Okay, so the Major is the first sentient robot person–that’s all fine and good–BUT they make a big deal about this only to show us humans who have those two holes in the back of their necks like the Major does.  There’s one scene where a scientist is killed by Kuze and he first takes off a half of her face which reveals wires and metal instead of tissue and bone, i.e. she was a robot-ish person.  What?!  You have humans who are actually robots and there are robot characters who act more human than the humans.   Now this may be how it is in the original source material, but even if that is the case, this is not explained very well or even at all.
So while doing this collaboration, Laughing Man (LM) and I decided not to reveal the big plot twist, hence I will say this: the twist itself is problematic, but would probably be less so were it not for the fact that it brings to mind a certain person named Rachel Dolezal. 

LM: There’s no denying that Ghost in the Shell lacks the philosophical rigor of its predecessors. In the hands of a truly visionary filmmaker (think Arrival’s Denis Villeneuve), this could have been a more thoughtful meditation on the ways in which technology blurs our human identities.  While Johansson turns the Major into a believable character with great emotional depth, I often felt as though the film gave in to its baser urges.  Make no mistake: the various set pieces are thrilling to watch and well pace, but they couldn’t help but feel lacking in originality.   This becomes even more evident when the film borrows visual references from the original.  These homages are frequently distracting and serve no other purpose but to remind the viewer of the (superior) 1995 version.
The plot is also a bit of a mess.  Not only that, but it is also far less interesting than the Major’s personal journey.  CEO Cutter of Hanka Robotics is nothing more than a generic corporate villain, while cyber-terrorist Kuze’s complexities are buried beneath some truly hideous costuming.  The design for this character is particularly bad, which is a shame because the relationship between his character and the Major’s is one of the movie’s high points.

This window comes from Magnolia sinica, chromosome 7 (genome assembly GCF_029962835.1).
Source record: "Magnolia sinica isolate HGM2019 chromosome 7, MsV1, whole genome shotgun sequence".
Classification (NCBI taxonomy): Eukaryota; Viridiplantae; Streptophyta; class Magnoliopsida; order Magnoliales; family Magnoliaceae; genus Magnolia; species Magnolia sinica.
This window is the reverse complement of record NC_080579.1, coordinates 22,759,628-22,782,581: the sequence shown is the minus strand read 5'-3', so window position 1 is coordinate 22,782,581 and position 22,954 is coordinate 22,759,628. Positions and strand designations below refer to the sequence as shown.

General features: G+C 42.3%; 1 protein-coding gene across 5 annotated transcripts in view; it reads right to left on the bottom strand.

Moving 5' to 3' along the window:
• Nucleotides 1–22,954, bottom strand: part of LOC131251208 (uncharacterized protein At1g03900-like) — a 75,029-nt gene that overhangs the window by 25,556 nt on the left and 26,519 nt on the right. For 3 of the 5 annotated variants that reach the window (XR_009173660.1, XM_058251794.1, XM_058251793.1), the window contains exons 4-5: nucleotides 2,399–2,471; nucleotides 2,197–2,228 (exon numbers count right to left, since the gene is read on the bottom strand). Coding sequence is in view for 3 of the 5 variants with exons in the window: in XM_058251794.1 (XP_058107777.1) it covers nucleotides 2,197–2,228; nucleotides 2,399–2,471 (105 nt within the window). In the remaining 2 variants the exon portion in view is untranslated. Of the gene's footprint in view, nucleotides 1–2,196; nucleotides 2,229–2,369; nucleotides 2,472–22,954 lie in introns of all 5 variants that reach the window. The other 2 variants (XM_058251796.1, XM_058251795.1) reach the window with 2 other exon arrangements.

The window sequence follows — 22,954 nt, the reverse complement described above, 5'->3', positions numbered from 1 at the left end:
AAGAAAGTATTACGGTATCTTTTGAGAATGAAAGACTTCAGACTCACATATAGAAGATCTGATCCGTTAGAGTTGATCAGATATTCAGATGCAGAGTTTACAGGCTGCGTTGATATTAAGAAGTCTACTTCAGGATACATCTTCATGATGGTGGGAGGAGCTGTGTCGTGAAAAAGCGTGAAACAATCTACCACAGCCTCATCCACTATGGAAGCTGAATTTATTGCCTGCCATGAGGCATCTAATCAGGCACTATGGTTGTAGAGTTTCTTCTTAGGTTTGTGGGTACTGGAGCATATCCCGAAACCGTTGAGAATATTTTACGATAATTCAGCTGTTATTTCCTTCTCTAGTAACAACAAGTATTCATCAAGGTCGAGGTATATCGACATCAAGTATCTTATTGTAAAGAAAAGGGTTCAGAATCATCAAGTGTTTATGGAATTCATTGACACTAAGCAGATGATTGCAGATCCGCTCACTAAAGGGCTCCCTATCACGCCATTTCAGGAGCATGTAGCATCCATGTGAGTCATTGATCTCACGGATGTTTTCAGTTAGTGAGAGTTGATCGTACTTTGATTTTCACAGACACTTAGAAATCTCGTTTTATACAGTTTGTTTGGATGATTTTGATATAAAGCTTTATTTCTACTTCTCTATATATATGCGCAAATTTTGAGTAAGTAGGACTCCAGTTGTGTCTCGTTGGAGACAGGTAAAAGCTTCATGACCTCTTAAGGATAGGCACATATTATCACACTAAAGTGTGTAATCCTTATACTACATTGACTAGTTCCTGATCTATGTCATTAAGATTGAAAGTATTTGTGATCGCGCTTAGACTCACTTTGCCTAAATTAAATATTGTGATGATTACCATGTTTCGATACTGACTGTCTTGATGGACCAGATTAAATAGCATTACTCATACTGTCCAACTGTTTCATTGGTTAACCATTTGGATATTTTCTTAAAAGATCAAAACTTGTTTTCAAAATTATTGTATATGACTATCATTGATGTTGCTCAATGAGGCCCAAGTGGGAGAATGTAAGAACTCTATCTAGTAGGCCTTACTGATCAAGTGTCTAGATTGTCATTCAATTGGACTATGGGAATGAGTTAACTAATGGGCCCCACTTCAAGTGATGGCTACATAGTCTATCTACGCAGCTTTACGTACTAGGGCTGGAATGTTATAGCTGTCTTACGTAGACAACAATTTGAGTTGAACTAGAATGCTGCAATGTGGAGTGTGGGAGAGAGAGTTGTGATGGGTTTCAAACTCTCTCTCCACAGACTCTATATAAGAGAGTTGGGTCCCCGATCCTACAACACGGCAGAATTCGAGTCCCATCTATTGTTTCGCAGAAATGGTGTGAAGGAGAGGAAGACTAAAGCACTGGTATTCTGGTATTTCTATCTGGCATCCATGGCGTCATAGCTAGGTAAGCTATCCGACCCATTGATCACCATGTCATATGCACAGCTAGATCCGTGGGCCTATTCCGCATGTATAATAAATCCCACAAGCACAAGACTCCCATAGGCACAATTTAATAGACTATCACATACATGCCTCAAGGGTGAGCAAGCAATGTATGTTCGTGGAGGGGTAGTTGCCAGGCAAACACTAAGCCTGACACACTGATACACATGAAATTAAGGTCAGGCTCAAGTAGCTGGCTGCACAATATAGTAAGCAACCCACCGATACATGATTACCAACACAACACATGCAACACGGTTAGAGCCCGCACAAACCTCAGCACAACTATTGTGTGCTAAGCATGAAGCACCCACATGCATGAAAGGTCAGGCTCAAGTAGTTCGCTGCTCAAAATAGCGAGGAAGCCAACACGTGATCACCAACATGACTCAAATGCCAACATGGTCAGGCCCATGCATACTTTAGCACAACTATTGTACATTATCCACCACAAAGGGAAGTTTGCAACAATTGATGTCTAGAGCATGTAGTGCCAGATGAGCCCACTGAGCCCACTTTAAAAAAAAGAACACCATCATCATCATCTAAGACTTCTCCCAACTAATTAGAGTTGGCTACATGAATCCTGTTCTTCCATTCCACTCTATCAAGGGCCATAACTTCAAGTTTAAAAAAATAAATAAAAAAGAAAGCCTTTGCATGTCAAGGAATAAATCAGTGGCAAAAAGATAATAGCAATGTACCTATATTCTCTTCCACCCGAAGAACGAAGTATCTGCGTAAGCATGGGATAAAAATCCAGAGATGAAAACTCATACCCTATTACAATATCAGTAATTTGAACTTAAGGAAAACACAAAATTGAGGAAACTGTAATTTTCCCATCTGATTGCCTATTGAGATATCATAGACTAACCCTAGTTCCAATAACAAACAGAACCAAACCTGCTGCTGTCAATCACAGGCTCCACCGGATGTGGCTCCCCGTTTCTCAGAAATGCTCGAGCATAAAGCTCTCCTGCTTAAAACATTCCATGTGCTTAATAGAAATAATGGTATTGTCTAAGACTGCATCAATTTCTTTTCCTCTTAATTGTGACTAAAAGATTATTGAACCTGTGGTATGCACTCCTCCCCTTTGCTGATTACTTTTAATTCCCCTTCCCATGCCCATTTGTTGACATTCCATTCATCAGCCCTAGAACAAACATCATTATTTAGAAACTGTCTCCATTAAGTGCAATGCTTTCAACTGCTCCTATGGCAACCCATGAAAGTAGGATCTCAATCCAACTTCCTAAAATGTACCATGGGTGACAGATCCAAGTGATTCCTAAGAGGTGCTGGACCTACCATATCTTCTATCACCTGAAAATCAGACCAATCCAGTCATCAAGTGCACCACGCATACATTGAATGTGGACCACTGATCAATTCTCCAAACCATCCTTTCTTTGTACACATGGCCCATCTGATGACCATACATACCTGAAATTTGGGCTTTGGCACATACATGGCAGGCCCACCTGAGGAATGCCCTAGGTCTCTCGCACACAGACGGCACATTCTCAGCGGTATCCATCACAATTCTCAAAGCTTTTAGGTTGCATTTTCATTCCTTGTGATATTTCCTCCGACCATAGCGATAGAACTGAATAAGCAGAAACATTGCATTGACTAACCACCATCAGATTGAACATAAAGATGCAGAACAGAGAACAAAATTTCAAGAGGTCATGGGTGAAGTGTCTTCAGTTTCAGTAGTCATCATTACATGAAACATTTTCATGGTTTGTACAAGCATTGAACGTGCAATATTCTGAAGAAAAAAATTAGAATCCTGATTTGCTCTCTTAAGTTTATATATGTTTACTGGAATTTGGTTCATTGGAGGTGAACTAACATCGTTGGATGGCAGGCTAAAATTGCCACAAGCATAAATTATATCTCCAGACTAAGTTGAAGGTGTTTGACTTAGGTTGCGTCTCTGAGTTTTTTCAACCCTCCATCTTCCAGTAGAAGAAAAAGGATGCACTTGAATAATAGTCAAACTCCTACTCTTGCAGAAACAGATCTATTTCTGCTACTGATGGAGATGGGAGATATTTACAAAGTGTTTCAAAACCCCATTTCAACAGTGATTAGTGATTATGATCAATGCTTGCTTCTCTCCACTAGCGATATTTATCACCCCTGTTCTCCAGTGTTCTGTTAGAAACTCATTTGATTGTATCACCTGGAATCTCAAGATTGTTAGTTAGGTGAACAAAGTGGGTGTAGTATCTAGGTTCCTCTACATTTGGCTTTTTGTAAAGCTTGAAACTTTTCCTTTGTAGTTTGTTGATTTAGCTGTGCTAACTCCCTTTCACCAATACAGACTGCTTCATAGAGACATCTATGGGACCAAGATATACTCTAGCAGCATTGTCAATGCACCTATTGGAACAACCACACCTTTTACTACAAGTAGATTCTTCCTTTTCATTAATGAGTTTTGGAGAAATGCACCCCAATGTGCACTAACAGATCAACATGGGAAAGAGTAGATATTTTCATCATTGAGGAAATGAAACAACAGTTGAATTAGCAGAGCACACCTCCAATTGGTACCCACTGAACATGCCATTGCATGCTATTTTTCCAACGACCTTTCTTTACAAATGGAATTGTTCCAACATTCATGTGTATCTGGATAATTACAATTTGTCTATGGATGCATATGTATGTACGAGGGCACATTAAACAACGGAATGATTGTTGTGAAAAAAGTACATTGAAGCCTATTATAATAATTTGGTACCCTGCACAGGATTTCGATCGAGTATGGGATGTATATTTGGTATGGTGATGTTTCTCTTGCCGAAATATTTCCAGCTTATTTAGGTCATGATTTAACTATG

Ghost in the Shell also does a great disservice to its secondary characters. Section 9 team members such as Togusa, Ishikawa, and Saito are introduced briefly and only show up when they have a critical role to play. Not only that, but the dynamic between the members of Section 9 is woefully underdeveloped. The TV series recognized the importance of the interplay between its characters. Unfortunately, that is a quality this adaptation lacks. While a series of shootouts towards the end of the film do the characters some level of justice, there was still a great deal of wasted potential, particularly when it comes to the Major-Batou relationship.  At times, the film’s overreliance on visual effects becomes apparent. The hologram advertisements in many of the outdoor scenes feel intrusive and somewhat gaudy.  Indeed, there are numerous instances when the film’s aesthetic makes it feel overly stylized.
The score by Clint Mansell and Lorne Balfe can best be described as workmanlike. It lacks the memorability of earlier compositions by Kenji Kawai (featured in the end credits) and Yoko Kanno.  In fact, the score doesn’t even measure up to either of the two theme songs, performed by Origa, from Stand Alone Complex. 

Verdict
LM: Having seen the movie twice, I remain conflicted. Originally, I gave it a B+. However, upon a second viewing (and increased exposure to the source material), the film’s faults became more apparent. On the one hand, I feel like Gene Siskel, when he changed his grade for Broken Arrow after listening to Roger Ebert’s assessment of the film. On the other hand, I don’t want to let other critics shape my perspective on the movie, which I found rewarding in its own ways. Tentatively, I have no qualms about giving the film a B and recommending it, even as I consider the possibility of revisiting it a second time.

CGB: Frankly, my dear guys and gals, I thoroughly enjoyed Ghost in the Shell.   Sure, it’s pretty standard as far as sci-fi flicks about humanoid cyborgs go, but it’s certainly no Dragonball: Evolution.  While the things that don’t work fall flat, the things that do work are worth noting.  Everyone involved really cared for this project and while it hasn’t been a critical or commercial darling, it’s better to put effort into something and have it fail than to just throw something half-hearted out into the open for quick cash.  A thoughtful performance from Scarlett Johansson, breathtaking visuals and a respect for the source material make this adaptation of Ghost in the Shell better than it should have been.  The glaring flaws are still there, but the sum of its parts make those flaws forgivable.  I don’t think I’ll be seeing again, but I wouldn’t mind picking it up when it comes on DVD.